To most people, 80, 85 and 87 decibels may not mean much but, to a manager with health and safety responsibilities and operating under the Control of Noise at Work Regulations, it means taking specific action in the workplace to ensure that they prevent or reduce risks from exposure to noise to the lowest level reasonably practicable. These three values matter because they form part of Regulation 6 of the UK’s Control of Noise at Work Regulations (2005) and any breach may lead to an employee suing for personal injury. There is still considerable concern over the increasing cases of occupational deafness which explains why we have covered this subject so often in the last year. We wanted to share with you the main action points behind those values again.
80, 85 and 87 decibels – where do these values come from?
The noise Regulations are part of the Health and Safety at Work Act 1974 which derives from European legislation. It is legally binding and each of the 28 EU member states must incorporate it into their national law. So most of you will be familiar with them already.
The Regulations in the UK refer to ‘exposure action level values’ and ‘exposure limit values’.
What is an action level value or exposure limit value?
An action level is basically a noise exposure level at which employers are required to take certain steps to reduce the harmful effects of noise on hearing. There are two main action levels for continuous noise, 80 decibels and 85dB(A):
- The lower exposure action value is a daily or weekly average noise exposure level of 80 decibels (dB(A)), at which the employer has to provide information and training and make hearing protection available. Download our FREE GUIDE to selecting the correct hearing protection here
- The upper exposure action value is set at a daily or weekly average noise exposure of 85dB(A), above which the employer is required to take reasonably practicable measures to reduce noise exposure, such as engineering controls or other technical measures. The use of hearing protection is also mandatory if the noise cannot be controlled by these measures, or while these measures are being planned or carried out.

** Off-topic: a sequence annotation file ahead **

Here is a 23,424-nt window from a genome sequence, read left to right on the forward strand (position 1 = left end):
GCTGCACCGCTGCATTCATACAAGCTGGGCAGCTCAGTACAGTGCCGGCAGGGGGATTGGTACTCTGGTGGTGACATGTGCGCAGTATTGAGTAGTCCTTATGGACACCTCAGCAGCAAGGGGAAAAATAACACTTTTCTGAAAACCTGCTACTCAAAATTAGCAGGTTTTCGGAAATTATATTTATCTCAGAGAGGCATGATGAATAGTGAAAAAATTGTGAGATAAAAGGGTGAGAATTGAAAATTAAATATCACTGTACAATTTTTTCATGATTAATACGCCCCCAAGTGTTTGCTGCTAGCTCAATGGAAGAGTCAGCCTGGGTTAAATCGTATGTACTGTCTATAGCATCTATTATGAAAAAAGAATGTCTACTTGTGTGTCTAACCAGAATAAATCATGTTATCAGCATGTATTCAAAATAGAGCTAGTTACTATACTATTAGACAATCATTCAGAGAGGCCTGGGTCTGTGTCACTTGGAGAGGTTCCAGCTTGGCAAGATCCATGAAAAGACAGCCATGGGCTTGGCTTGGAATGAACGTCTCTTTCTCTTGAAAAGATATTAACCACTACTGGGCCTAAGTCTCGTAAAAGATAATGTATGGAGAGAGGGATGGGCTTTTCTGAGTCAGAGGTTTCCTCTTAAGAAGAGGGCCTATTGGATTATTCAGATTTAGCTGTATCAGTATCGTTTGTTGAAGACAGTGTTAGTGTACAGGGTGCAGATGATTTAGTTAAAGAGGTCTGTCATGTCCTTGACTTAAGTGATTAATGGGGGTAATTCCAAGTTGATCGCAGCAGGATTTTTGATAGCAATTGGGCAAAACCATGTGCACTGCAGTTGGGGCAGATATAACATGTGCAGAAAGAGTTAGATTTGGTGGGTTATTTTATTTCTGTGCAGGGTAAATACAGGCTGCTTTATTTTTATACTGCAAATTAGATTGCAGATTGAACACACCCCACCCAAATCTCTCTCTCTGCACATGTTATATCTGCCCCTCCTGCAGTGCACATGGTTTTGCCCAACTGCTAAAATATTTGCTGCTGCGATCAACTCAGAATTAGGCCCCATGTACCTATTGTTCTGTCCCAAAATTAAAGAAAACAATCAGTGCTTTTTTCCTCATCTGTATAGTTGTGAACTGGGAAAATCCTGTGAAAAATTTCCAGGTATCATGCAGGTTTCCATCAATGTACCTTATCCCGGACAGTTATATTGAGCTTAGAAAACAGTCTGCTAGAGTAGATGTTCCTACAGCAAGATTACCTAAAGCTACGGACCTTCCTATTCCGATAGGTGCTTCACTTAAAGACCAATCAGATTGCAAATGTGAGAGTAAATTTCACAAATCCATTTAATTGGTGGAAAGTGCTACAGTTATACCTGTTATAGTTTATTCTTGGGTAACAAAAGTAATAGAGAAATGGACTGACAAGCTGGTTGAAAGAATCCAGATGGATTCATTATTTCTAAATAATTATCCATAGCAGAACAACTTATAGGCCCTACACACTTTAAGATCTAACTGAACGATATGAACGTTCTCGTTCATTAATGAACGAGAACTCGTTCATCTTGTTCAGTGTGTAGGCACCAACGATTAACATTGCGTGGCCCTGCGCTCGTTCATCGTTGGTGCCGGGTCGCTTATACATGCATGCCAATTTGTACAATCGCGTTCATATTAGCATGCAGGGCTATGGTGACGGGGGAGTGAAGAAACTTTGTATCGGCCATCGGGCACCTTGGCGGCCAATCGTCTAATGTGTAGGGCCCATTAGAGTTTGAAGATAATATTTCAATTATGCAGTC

- Finally, there is an exposure limit value of 87dB(A), above which no worker can be exposed (taking hearing protection into account).
80, 85 and 87 decibels – why these values matter:
The Regulations also refer to peak exposure action and limit values.
These are defined because high-level peak noise can lead to short term and long term hearing loss. Impulse noises such as cartridge tools, hammers and borehole equipment can all produce high peak sound pressures.
If the daily noise exposure exceeds the lower exposure action level 80dB(A), then a noise assessment should be carried out and recorded by a competent person.
What if the noise levels vary during the week?
If there is a strong variation in noise exposure levels during the working week, then the Regulations allow a weekly rather than daily exposure level LEP,w to be used. It is only likely to be significantly different to the daily exposure level if exposure on one or two days in the working week is 5dB(A) higher than on the other days or the working week has three or fewer days of exposure.
If a business is considering the use of a weekly exposure level, then the following applies:
- Hearing protection to be made available
- Employees and their representatives must be consulted on the method of monitoring
- Effects on employees of this type of monitoring must be communicated and explained
Lastly, if the working day is 12 hours – which is quite common nowadays – then the action levels must be reduced by 3dB(A) because the action levels assume an 8-hour working day.
Remember: the noise in a work environment is measured using a sound level meter or personal sound exposure meter which read sound pressure levels in dB(A) and the peak sound pressure we refer to in this post. Modern noise measurement devices can provide you with the values described above simultaneously.
Find out more about the Noise at Work Regulations.
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